Day 11:
    Tsodillo Hills to Sitanguga Camp (377km Traveled)
    We awoke to a glorious summers day. We drove to in-between the two hills and did parts of the rhino walk again, this time being able to see where we were going.

    We had a shower at their ample ablution facilities and headed out for Maun.

    It’s always hard for me to turn back home. This was particularly hard as we had limited time and lots of miles to do it in. We had lunch on the way by the roadside and reached Sitatunga Camp around 15:30. When I booked the campsite, I also booked a table in their restaurant for that evening, as it was Christmas day. Because of the Vet fences, we had no meat with us, so no plan B.

    At the camp were told that the restaurant was closed for the season. We were put in a campsite between 4 overland trucks I was not a happy camper. We drove into Maun, found many of the supermarkets open, and so had no trouble getting hold of food for dinner. Strangely enough, we could find no bottle store open and was told that they were all closed until after New Year. Strange that you would close a bottle store between Christmas and New Years….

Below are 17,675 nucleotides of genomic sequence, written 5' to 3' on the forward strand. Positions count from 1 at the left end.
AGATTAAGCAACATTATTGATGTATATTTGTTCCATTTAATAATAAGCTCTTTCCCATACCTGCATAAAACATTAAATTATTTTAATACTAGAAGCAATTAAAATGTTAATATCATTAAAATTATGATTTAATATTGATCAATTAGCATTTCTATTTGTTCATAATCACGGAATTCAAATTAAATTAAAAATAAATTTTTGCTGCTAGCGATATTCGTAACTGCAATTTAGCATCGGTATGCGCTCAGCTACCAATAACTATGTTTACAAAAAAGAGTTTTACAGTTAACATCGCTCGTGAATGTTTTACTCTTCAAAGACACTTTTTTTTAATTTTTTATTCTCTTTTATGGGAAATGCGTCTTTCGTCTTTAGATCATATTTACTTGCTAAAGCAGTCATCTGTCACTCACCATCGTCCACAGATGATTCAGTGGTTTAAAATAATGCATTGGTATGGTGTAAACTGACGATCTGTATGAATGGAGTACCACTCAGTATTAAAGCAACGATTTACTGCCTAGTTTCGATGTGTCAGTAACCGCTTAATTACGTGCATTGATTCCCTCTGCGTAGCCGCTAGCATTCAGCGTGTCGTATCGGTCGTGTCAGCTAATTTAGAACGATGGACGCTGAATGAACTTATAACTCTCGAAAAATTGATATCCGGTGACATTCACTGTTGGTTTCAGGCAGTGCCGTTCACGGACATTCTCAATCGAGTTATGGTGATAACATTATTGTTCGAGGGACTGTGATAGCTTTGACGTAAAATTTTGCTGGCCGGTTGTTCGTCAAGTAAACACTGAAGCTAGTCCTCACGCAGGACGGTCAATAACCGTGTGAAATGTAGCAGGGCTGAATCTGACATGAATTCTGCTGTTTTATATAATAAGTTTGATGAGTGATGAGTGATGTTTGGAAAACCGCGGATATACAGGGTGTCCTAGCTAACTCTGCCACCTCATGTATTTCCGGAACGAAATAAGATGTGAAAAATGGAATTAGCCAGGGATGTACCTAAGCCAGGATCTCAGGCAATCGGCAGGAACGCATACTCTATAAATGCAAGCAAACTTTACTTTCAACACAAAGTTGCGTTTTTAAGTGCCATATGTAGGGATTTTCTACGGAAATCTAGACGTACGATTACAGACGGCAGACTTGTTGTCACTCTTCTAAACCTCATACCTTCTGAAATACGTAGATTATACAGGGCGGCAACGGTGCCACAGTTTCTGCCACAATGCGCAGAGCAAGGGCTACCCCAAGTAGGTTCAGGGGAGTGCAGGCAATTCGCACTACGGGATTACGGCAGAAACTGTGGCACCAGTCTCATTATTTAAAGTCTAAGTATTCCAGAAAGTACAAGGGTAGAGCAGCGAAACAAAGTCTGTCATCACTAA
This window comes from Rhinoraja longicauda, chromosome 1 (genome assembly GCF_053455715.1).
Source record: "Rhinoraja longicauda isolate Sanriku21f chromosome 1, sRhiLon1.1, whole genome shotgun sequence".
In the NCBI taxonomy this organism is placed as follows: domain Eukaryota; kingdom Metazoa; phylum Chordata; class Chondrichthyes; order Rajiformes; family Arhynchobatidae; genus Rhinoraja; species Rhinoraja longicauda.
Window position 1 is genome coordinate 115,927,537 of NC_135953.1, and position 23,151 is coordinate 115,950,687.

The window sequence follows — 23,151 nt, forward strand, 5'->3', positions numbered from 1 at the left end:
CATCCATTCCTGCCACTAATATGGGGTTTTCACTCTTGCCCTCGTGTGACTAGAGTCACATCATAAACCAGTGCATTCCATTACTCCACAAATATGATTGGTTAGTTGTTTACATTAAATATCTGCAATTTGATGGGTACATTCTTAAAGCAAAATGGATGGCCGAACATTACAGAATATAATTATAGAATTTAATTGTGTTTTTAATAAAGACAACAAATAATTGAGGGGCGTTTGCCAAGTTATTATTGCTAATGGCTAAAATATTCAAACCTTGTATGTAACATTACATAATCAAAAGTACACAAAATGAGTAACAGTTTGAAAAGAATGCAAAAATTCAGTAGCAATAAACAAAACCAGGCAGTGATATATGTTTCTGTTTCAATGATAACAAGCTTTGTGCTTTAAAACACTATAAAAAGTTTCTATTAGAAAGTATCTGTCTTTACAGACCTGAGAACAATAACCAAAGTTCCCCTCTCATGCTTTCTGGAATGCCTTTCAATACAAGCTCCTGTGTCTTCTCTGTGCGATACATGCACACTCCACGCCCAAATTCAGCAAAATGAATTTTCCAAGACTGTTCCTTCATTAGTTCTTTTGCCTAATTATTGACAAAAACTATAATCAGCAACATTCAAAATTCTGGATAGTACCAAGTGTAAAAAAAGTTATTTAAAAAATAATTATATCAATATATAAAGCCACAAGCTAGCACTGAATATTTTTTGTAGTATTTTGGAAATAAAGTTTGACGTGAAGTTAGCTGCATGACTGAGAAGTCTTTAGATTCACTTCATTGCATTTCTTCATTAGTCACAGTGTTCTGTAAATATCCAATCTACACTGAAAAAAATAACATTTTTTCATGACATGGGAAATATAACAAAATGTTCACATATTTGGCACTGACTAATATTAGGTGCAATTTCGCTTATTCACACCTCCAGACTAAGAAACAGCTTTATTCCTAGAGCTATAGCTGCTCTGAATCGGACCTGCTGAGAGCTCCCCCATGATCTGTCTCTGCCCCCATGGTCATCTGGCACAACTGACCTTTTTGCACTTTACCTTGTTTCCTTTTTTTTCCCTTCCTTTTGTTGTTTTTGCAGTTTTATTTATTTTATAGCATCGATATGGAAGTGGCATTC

We had a great dinner and relaxing evening. Problem was… The overlanders (we call them the noisies) decided to kick of their party just after 10PM. I was really pleased when I heard the guide turn the music down at 12:00, only to erupt again with what can only be described as a competition between trucks to see who could make the loudest noise. This was “enhanced” by a bunch of fireworks. We could do very little but dive into our wine supply until it was finished.

    Without ranting I will simply say this:
    We have to have a little tolerance for other kinds of travelers. I’ve heard that many campsites in Africa now split up overland trucks and “normal” people. However… Sitatunga camp will never see me again. I experienced it as a hole for drunken overlanders with zero respect for nature or other people, the staff was unfriendly and inefficient and when looking at my receipt, I saw that we were charged for fire wood which we never received. The ablutions were atrociously dirty and there was no hot water as advertised.

    Day 12:
    Sitatunga to Khama (536km Traveled)